Food Pricing: Simple Markup Price Method

Instructor: Ian Lord

Ian has an MBA and is a real estate investor, former health professions educator, and Air Force veteran.

In this lesson, we will look at three different forms of simple markup pricing and show how these objective methods can be used to determine appropriate prices for restaurant menu items.

Objective Markup Pricing

Steve is planning the menu for his new restaurant and is exploring the idea of using an objective pricing method. Objective pricing applies a formula to the cost of ingredients in a standardized recipe. The simple markup method is a collection of different approaches to calculating an item price using the ingredient, prime ingredient, and markup with accompaniment methods. Each of these methods has varying degrees of complexity. The one that results in the best profit margin will vary from menu to menu. Let's help Steve understand how these different approaches work by looking at some examples of pricing calculations.

Ingredient Markup Method

The ingredient markup method multiplies the cost of an item's ingredients by a multiplier based on the desired profit margin. Let's say Steve is trying to price his ribeye plate, which includes asparagus and mashed potatoes. Steve knows that his per plate ingredient cost is $8.00; the steak costs him $5.00, the asparagus $2.00, and the potatoes $1.00.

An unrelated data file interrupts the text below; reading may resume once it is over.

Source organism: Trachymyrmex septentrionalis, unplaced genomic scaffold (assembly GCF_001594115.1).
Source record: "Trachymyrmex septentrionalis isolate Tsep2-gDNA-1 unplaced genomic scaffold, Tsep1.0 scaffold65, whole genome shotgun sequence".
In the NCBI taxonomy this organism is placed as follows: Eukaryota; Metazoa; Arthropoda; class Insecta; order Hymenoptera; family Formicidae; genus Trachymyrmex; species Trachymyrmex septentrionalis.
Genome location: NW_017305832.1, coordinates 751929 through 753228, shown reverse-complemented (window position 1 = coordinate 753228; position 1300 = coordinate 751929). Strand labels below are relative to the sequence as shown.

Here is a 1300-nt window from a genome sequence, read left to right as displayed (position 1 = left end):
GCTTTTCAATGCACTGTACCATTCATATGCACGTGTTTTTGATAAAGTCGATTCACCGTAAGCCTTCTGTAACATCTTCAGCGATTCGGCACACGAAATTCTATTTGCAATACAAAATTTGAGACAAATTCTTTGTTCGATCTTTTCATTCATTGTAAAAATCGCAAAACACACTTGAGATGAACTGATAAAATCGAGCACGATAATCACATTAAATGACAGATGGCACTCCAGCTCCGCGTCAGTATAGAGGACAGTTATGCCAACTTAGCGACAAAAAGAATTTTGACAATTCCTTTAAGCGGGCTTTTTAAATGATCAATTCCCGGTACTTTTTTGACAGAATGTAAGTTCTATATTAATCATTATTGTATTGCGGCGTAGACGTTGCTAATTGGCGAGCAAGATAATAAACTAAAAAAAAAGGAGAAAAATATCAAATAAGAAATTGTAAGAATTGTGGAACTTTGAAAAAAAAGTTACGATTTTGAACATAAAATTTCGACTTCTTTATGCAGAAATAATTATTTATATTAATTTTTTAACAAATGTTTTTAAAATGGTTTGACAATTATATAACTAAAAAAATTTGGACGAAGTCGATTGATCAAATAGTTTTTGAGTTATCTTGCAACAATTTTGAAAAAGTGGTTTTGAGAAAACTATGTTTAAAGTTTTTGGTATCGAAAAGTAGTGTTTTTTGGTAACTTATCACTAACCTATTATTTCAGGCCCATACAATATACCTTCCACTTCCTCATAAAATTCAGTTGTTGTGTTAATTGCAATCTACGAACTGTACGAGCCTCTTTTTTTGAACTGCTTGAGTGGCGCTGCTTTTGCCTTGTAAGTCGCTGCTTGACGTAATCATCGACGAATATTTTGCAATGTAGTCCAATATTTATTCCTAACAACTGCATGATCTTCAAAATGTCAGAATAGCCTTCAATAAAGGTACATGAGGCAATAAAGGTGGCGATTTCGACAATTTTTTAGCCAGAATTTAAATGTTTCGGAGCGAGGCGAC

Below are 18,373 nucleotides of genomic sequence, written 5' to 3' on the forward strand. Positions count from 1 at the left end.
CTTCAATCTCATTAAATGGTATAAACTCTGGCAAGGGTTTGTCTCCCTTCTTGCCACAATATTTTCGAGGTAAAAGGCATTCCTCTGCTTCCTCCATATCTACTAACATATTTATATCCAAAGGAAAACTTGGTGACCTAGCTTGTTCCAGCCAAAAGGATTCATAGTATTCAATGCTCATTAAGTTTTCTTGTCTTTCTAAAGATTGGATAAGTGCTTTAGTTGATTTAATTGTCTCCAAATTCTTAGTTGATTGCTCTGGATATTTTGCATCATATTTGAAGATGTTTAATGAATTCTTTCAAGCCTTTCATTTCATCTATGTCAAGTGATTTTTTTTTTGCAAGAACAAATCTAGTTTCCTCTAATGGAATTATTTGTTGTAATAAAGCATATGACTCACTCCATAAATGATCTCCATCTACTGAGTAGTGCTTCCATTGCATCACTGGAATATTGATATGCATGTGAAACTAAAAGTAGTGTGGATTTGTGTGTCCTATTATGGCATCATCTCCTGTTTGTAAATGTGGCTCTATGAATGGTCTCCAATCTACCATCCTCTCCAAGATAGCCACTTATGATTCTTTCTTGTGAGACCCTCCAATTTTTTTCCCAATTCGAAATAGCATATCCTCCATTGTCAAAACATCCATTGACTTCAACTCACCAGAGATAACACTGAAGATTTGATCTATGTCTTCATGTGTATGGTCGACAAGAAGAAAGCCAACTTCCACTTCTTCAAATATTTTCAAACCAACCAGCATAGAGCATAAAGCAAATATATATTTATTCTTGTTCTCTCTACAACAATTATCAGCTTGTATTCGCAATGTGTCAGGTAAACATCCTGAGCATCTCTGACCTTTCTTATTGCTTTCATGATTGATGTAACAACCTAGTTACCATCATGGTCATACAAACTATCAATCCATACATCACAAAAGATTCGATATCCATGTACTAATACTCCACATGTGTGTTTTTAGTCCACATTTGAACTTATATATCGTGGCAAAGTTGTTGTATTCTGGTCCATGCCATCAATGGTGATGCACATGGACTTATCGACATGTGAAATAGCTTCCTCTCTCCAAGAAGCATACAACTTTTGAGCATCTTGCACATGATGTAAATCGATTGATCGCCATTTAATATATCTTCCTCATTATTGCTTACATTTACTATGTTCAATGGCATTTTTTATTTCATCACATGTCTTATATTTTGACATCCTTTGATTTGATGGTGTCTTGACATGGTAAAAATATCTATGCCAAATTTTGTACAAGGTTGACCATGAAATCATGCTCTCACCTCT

The next step is to determine the multiplier that is needed to arrive at a final menu price. If Steve decides a 30% markup is necessary to meet his business goals, he figures out the multiplier by dividing 1 by 0.30. This gives a multiplier of 3.33. Since the ingredient cost is $8, the formula looks like:

$8 X 3.33 = $26.64. $26.64 is the selling price for the ribeye plate according to the ingredient markup method.

Prime Ingredient Markup Method

Rather than go through the trouble of figuring out the cost of each ingredient in a meal, the prime ingredient markup method instead focuses on applying a multiplier to the main ingredient in the dish. With Steve's ribeye plate, the cost has already been established as $5 for just the steak. Now Steve needs to figure out his multiplier.

Each night Steve makes $24,000 in revenue and spends $4,000 on ingredients. If we divide his revenue by ingredients we get:

$24,000 / $4,000 = 6

For the prime ingredient markup method, the multiplier in Steve's case is 6. Multiplying that by the $5 per plate for the steak gives a sale price of $30. The nice thing about this method is that it is easy to calculate a new price if the cost of the steak changes. If the price goes up to $5.25 for the steak, all Steve has to do to find the new price and have the same profit margin is multiply that by six to get a new price of $31.50.

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